The New Jersey Department of Health and Rutgers University have unveiled a $5 million dollar grant program to improve access to healthcare for its 400,000 veterans.
Many veterans struggle to access health services once they return from military service for a variety of reasons. A recent study by the Department of Veterans Affairs estimated that, nationally, more than 300,000 veterans may have died while waiting to enroll for healthcare.
Some have trouble applying for or securing veterans benefits even though they qualify. Often, vets required to make separate arrangements for physicians and psychologists, a process that can delay treatment for months, even though it is common to suffer from both physical and emotional wounds related to combat.
The causes of the delays are often bureaucratic. Sgt. Terrell McCain returned from the Iraq war with an injured back and the psychological trauma many veterans deal with as they return from war. Despite his service, McCain still had to wade through a lengthy application process just to get a doctor’s appointment.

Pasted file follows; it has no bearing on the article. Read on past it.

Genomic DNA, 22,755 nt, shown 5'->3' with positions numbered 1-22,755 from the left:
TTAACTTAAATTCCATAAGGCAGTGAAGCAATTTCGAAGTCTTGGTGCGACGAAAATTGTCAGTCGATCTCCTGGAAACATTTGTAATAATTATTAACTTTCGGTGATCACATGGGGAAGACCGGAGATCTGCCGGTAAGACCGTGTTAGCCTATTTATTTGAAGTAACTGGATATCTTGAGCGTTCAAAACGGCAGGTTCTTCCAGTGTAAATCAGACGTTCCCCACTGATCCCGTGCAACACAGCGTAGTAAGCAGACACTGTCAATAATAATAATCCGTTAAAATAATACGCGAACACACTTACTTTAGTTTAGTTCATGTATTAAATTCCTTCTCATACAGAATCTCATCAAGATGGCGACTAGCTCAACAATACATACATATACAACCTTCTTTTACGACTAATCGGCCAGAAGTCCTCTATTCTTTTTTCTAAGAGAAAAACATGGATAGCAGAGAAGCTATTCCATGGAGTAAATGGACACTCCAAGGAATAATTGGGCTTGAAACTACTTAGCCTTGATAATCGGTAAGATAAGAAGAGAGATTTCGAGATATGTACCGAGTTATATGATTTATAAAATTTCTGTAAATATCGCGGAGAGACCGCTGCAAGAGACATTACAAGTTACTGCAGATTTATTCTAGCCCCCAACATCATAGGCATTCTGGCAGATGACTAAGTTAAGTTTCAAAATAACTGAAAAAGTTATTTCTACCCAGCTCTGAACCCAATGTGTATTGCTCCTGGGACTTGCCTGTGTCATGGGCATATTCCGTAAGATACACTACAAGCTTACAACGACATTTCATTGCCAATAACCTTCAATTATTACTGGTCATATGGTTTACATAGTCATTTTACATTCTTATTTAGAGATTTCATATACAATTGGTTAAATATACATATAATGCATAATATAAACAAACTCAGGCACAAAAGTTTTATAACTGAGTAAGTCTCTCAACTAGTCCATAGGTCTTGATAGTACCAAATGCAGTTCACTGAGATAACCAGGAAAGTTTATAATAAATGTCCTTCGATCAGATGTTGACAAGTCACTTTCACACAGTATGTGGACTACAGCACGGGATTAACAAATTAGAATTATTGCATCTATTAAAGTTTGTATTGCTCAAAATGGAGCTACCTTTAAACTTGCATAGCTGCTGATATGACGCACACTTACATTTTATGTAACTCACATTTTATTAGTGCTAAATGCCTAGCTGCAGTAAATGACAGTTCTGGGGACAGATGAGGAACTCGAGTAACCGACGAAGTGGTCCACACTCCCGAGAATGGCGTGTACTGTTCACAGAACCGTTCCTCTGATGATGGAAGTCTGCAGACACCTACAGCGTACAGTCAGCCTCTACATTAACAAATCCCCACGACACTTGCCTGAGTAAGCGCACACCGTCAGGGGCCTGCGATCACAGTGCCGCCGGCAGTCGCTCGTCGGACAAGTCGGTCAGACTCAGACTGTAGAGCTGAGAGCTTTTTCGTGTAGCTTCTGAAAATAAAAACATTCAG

“That took a couple to a few months,” he said. “And then, after trying to get the care for my back, we got the initial appointment, but there was another follow up appointment and I had to file a claim because it was a line of duty injury.”
If it sounds complicated, it is. Today, McCain is works as a “peer counselor” for the Rutgers University Behavioral Health Care National Call Center, where he helps fellow veterans get appointments with care providers faster and more often than they might on their own.
“Once you call the line or walk-in, you’ll be talking to a care coordinator and they’ll be working with you to get an appointment right then and there,” he said.
Retired Gen. Mark Graham, who directs the call center, said the six month pilot program focuses on an “integrated care” approach that takes both physical and mental injuries into account.
“This allows them to get into primary care to see a primary care physician and, during the same visit or during a follow up visit, they can see behavioral health physician,” said Graham. “They don’t want to be told to go to a website. They want a live person to help them navigate the process, minimize paperwork and cut through the bureaucracy.”
McCain said 20 veterans had received assistance in the first week since the call center opened.